In order to accurately calculate costs, Retail Express applies a weighted average model of calculations. This weighted average occurs automatically as transactions are created and processed. If Retail Express were to use just the last received price, the costs would not accurately reflect the costs of all of the units in stock.
How COGS is calculated
As transactions are processed the COGS value will update accordingly:
|New Sale created||COGS is set as the price at the store where the order is created|
|Sale is Fulfilled||
Cost of Goods updated as the price at the Outlet fulfilling the goods
Note: this average is weighted if there are partial fulfilments at different costs
|Transfer is created||
The cost of the incoming stock is the current Average Weighted Cost at the Outlet sending the stock.
|Stock is received (Transfer or Purchase Order)||
The cost at the Receiving Outlet is updated based on the cost of the incoming Stock (in local currency)
Note: Gross Profit is calculated based on the Cost of Goods Sold (COGS) and the Sell Price set against each item on a sale (not the current price).
Example of COGS Calculations:
Starting with a brand new product with zero inventory (to demonstrate the increase/decrease accordingly):
- Product A has a Weighted Avg Buy Price of $25, and a COGS of $25
- A PO is ordered and received at Bondi with the Supplier Ex price at $30
- Buy Price Ex updated for Bondi, COGS updated to $30
- Chapel St creates and receives a PO with the Supplier Ex at $25
- Buy Price Ex updated for Chapel St, COGS Updated to $25 for Chapel St, remains at $30 for Bondi and the remaining outlets have averaged COGS
- A new sale is created at Oxford St, sourcing the product from Chapel St (sale unfulfilled)
- Sale is fulfilled from Chapel St, COGS for the sale is as per Chapel St
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If Retail Express were to use the last price from the Stock Receipt, it can potentially over/undervalue the COGS.
For example, if you have 1 in stock which was $11 and you receive another in at $10, the total cost of the 2 is $21, which averages out to $10.50 each.
If Retail Express were to use the last cost, then the last cost in that example would be $10, meaning both items at $10 is $20 total, which means your total costs for that product is $1 less than what you actually spent.
|Batch 1 ordered||
COGS: Purchase Order shows COGS per item at $11.00 each - $110.00 total COGS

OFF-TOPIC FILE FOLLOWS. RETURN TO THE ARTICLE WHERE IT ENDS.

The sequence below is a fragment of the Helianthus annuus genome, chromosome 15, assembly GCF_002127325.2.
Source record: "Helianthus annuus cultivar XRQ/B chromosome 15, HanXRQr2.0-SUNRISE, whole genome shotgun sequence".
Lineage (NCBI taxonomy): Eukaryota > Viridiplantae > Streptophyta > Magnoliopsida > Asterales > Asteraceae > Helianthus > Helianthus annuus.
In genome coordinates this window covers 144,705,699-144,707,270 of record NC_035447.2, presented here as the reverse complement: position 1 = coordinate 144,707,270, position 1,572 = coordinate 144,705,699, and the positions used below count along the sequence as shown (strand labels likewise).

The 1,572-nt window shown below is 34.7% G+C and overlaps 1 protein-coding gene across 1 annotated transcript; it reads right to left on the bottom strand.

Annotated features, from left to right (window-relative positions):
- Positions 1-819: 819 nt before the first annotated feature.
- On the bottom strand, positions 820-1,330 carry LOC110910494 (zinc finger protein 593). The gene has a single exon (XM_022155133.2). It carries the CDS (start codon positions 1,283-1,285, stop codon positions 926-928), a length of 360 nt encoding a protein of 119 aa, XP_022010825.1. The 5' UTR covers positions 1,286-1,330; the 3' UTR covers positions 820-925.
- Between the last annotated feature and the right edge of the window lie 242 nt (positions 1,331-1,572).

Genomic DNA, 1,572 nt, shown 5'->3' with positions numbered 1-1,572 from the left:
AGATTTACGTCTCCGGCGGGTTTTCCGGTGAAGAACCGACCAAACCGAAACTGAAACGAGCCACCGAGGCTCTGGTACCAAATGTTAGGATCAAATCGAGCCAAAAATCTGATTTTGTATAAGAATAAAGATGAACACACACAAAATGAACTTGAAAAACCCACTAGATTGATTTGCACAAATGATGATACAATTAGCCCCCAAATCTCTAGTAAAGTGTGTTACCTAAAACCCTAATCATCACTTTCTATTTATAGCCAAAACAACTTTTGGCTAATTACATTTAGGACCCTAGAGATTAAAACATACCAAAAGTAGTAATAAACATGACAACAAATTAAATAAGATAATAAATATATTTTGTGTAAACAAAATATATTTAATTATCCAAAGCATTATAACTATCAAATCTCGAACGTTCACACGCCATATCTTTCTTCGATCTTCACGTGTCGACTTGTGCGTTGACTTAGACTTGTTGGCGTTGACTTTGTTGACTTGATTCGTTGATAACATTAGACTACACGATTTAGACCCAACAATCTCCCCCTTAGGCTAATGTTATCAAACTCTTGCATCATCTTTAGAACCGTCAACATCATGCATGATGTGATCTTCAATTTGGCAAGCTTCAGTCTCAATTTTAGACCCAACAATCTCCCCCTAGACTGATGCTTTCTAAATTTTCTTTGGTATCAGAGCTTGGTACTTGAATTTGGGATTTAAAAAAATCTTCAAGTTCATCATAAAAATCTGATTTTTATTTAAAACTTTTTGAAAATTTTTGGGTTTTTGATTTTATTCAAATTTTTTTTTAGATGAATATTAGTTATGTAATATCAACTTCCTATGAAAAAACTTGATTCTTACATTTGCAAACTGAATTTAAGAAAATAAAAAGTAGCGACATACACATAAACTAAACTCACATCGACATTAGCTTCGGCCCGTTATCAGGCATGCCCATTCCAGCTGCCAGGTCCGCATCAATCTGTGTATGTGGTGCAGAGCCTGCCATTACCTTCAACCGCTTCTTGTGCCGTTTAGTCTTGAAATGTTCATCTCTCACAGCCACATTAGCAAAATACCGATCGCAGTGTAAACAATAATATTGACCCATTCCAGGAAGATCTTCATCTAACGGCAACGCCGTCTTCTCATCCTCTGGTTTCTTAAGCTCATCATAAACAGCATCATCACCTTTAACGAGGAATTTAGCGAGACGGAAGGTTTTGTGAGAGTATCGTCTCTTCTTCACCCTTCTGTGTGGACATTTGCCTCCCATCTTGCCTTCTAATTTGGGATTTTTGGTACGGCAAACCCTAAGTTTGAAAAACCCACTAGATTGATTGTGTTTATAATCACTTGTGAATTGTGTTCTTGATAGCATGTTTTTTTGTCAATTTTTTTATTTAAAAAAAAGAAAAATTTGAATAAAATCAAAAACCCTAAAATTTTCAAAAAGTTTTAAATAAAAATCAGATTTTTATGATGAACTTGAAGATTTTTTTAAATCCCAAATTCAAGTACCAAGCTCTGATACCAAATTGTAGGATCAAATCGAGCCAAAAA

If 5 of those items are sold, the COGS will show $11.00. There are 5 items on hand still at $11 each ($55 total COGS).
|Batch 2 ordered||
COGS: Purchase Order shows COGS per item at $22 each (buy price plus direct cost per product)
|Effect on COGS in Retail Express||
The COGS for each item is now valued at $18.33.
Outlet Specific COGS is calculated as the weighted average of the Outlet level COGS Pricing (to maintain a specific store’s own/independent COGS value. The calculation works much like the above example, but each store has its own independent WAC to represent what “that store” has paid for items and to maintain its own inventory valuation separate from other stores.
Valid and common scenario’s here is that Store A may be geographically much closer to the supplier of a product than say, Store B. Store B accrues a higher freight charge than Store A and so can expect a higher WAC as compared to Store A. This could also occur if one store simply buys in greater quantities than another, and thus receives a supplier order discount due to the volume purchased. “That store” stands to benefit by way of a lower WAC compared to the other store.
Example: If you have a quantity of 3 at one Outlet with a COGS of $10, and another quantity of 3 available at a second Outlet with a COGS of $12, the global total QTY is 6, with a COGS of $11.
3 at 10, plus 3 at 12, divided by the total qty.
(3 x $10) + (3 x $12) / 6 = Weighted Average COGS $11.
When an outlet sells a product, it’s that store's specific COGS that is stamped on the sale.
Outlet specific pricing is also supported for POS Price/Sell price. This is to allow for stores to sell at different prices (again for various reasons but often to cover additional freight costs to supply the goods to their store). This is the “pink” pricing in the Retail Express back office. Whilst it’s common to add/remove this outlet specific pink POS pricing, it is rare, and not recommended, to override the calculated buy ex/direct costs against a product that has already been received in the system. Users should tread with caution and be aware that doing so removes the record of the actual weighted average cost price that the system had determined.
Only if a significant error was made on the receipt process and needs amending is this suitable. Standard practice for “price changes” is to change the Supplier Buy price which is used for future purchase orders. Else, by changing Buy Ex to represent the new supplier price, you’re also updating the COGS of the items “already on hand” even though they were rightly purchased at the previous supplier price.